AES Munich 2009
Paper Session P19
Event, Stage, and Sound Reinforcement
Saturday, May 9, 13:30 — 15:00
Chair: Francis Rumsey, University of Surrey - Guildford, Surrey, UK
P19-1 Comparative Evaluation of Howling Detection Criteria in Notch-Filter-Based Howling Suppression—Toon van Waterschoot, Marc Moonen, Katholieke Universiteit Leuven - Leuven Belgium
Notch-filter-based howling suppression (NHS) is one of the most popular methods for acoustic feedback control in public address and hands-free communication systems. The NHS method consists of two stages: howling detection and notch filter design. While the design of notch filters is based on well-established filter design techniques, there is little agreement in the NHS literature on how the howling detection subproblem should be tackled. Moreover, since the NHS literature mainly consists of patents, only few experimental results have been reported. The aim of this paper is to describe a unifying framework for howling detection and to provide a comparative evaluation of existing and novel howling detection criteria.
Convention Paper 7752 (Purchase now)
P19-2 Professional Wireless Microphone Systems: Current Situation and Upcoming Changes in Regulatory Issues in Europe and USA—Frank Ernst, Beyerdynamic GmbH & Co. KG - Heilbronn, Germany
Professional wireless microphones have been in use for almost 50 years now. The operation is based on a frequency sharing with TV broadcast transmitters. With the transition to digital TV, this situation changes. Digital TV is more spectrum efficient. After the transition is completed, areas of the spectrum, will be cleared from TV broadcast and will be available for new services. These cleared spectrum areas are referred to as “digital dividend” or white spaces. By the allocation of these bands to other services, valuable resources for the operation of professional wireless microphones will be lost. This paper will give an overview on the current situation for professional wireless microphones and the upcoming changes with the transition to digital TV.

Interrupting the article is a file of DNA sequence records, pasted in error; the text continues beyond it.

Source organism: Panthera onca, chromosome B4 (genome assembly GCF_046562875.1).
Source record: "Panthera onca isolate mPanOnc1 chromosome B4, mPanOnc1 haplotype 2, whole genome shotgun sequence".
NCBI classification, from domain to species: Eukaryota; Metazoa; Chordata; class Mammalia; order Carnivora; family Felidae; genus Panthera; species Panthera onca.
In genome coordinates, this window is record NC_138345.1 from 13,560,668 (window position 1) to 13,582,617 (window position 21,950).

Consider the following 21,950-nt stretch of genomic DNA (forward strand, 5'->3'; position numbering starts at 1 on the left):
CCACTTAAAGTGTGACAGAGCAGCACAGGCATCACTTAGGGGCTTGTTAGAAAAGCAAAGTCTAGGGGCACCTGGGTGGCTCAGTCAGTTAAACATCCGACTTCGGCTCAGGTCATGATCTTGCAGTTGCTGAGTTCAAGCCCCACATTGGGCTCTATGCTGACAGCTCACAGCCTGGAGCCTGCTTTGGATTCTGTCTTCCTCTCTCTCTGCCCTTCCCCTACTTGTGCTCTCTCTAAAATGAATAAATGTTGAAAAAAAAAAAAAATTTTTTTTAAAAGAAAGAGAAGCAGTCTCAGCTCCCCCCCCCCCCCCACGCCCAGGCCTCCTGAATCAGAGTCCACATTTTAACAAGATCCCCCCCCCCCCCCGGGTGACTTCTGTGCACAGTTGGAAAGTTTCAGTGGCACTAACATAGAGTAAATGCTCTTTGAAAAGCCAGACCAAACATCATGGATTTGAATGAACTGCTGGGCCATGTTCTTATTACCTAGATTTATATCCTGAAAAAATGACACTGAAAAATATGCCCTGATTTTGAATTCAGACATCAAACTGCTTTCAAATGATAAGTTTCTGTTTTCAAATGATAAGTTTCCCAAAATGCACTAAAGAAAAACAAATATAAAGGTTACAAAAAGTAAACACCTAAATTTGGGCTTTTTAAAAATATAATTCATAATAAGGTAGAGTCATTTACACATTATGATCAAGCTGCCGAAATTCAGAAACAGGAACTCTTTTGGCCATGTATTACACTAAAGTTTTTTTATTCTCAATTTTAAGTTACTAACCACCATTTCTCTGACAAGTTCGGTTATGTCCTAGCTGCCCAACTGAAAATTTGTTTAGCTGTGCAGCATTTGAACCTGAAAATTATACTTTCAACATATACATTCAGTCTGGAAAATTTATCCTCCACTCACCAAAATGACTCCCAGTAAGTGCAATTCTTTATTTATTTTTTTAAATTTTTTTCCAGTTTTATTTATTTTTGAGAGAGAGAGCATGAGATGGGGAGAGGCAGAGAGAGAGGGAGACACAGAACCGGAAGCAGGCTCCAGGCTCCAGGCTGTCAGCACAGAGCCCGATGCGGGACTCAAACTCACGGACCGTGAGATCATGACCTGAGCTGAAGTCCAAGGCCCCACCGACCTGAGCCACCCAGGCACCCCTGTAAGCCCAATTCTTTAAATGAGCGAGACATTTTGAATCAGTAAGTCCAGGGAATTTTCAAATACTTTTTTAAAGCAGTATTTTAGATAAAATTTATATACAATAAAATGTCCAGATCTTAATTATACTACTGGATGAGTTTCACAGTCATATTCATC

Convention Paper 7753 (Purchase now)
P19-3 Sound Field Reconstruction: An Improved Approach for Wave Field Synthesis—Mihailo Kolundzija, Christof Faller, Ecole Polytechnique Fédérale de Lausanne - Lausanne, Switzerland; Martin Vetterli, Ecole Polytechnique Fédérale de Lausanne - Lausanne, Switzerland, University of California at Berkeley, Berkeley, CA, USA
Wave field synthesis (WFS) is a prevalent approach to multiple-loudspeaker sound reproduction for an extended listening area. Although powerful as a theoretical concept, its deployment is hampered by practical limitations due to diffraction, aliasing, and the effects of the listening room. Reconstructing the desired sound field in the listening area, accounting for the medium propagation characteristic, is another approach termed as sound field reproduction (SFR). It is based on the essential band-limitedness of the sound field, which enables a continuous matching of the reconstructed and the desired sound field by their matching on a discrete set of points spaced below the Nyquist distance. We compare the two approaches in a common single-source free-field setup, and show that SFR provides improved sound field reproduction compared to WFS in a wide listening area around a defined reference line.
Convention Paper 7754 (Purchase now)